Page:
A claim may be brought under Section 502(a) of ERISA by a participant or beneficiary “to recover benefits due to him under the terms of his plan, to enforce his rights under the terms of the plan, or to clarify his rights to future benefits under the terms of the plan.” 29 U.S.C. 1132(a); see also Pilot Life Ins. Co. v. Dedeaux, 481 U.S. 41, 53 (1987). In determining whether a plaintiff's state law claims “are predicated on a legal duty that is independent of ERISA, ” Pascack Valley, 388 F.3d at 393, a court “must examine whether interpretation or application of the terms and scope of the ERISA insurance plan form an ‘essential part' of Plaintiff's claims.” North Jersey Brain & Spine Ctr. v. Conn. Gen. Life Ins. Co., No. 10-4260, 2011 WL 4737067, at *6 (D.N.J. June 30, 2011). Thus, this prong often turns on whether a plaintiff's claims are “inextricably intertwined with the interpretation and application of ERISA plan coverage and benefits.” Id. at *7.

         In this case, Plaintiff claims that it received valid assignments and has brought ERISA claims pursuant to the assignments. Therefore, Plaintiff's claim could be brought pursuant to Section 502(a). Indeed, whether Plaintiff has a right to recover depends entirely on interpretation of terms and provisions of the ERISA plan. There is no independent basis for Plaintiff's claim for benefits. “[C]ourts routinely preempt state common law claims like the one[] raised here that involve denial of benefits under an ERISA-governed plan.” Advanced Orthopedics & Sports Medicine Institute v. Empire Blue Cross Blue Shield, Civ. No. 17-8697, 2018 WL 2758221, *7 (D.N.J. June 7, 2018). See also Cohen v. Horizon Blue Cross Blue Shield of New Jersey, Civ. No. 15-4525, 2017 WL 685101, *6-7 (D.N.J. Feb. 21, 2017) (finding claim of violation of New Jersey emergency services regulation at N.J. Admin. Code § 11:24-5.3 completely preempted). Accordingly, Count One is preempted by ERISA and must be dismissed.

         Even if Count One was not preempted by ERISA, it still must be dismissed because N.J. Admin. Code. § 11:4-37.3 does not provide a private right of action. See R.J. Gaydos Ins. Agency, Inc. v. Nat'l Consumer Ins. Co., 773 A.2d 1132, 1144 (N.J. 2001) (“New Jersey courts have generally declined to infer a private right of action in statutes where the statutory scheme contains civil penalty provisions.”).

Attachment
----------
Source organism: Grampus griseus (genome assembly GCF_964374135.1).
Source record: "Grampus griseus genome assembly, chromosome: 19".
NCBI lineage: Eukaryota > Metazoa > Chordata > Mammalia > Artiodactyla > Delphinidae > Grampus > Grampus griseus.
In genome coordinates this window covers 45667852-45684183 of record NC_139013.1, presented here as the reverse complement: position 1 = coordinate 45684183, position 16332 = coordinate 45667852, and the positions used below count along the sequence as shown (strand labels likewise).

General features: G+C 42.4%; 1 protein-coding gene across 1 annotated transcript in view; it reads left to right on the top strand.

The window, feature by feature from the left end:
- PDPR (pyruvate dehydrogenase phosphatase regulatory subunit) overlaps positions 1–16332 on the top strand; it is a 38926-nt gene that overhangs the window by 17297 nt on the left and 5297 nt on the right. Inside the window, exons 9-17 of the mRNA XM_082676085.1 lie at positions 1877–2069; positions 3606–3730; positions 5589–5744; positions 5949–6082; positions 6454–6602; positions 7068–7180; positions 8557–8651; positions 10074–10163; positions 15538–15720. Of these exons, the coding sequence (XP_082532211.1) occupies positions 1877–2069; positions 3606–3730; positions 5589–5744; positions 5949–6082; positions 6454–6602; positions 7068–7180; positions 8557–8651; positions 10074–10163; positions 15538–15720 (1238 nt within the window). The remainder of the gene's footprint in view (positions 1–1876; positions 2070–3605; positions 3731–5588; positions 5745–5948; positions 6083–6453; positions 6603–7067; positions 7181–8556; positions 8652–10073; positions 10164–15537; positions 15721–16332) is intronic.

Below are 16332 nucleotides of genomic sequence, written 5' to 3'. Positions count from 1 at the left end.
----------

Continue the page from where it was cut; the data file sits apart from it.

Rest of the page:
To determine if a statute confers an implied private right of action, courts consider whether: (1) plaintiff is a member of the class for whose special benefit the statute was enacted; (2) there is any evidence that the Legislature intended to create a private right of action under the statute; and (3) it is consistent with the underlying purpose of the legislative scheme to infer the existence of such a remedy.

Id. at 1143. “The Court considers the same factors to determine if an administrative regulation confers an implied private right of action.” N.J. Thoroughbred Horsemen's Ass'n v. Alpen House U.L.C., 942 F.Supp.2d 497, 504 (D.N.J. 2013) (citing Jalowiecki v. Leuc, 440 A.2d 21, 25-26 ( N.J.Super.Ct.App.Div. 1981)). There is no indication that the New Jersey Legislature intended to create a private right of action under § 11:4-37.3. See N.J. Thoroughbred Horsemen's, 942 F.Supp.2d at 504-05; R.J. Gaydos Ins. Agency, Inc., 773 A.2d at 1148 (“refusing to recognize implied private cause of action against insurance company in light of comprehensive regulation of insurance industry”). Rather, New Jersey's Commissioner of Insurance possesses the exclusive power to enforce the regulation and impose penalties in the case of violations. Therefore, Count One will be dismissed.

         Next, Count Three seeking ERISA plan benefits will be dismissed because it fails to satisfy fundamental pleading requirements. Specifically, the Complaint does not identify facts such as the dates upon which services were rendered for each patient, the nature of the services provided to each patient, the amounts charged to each patient, the terms of the assignments of benefits, the ...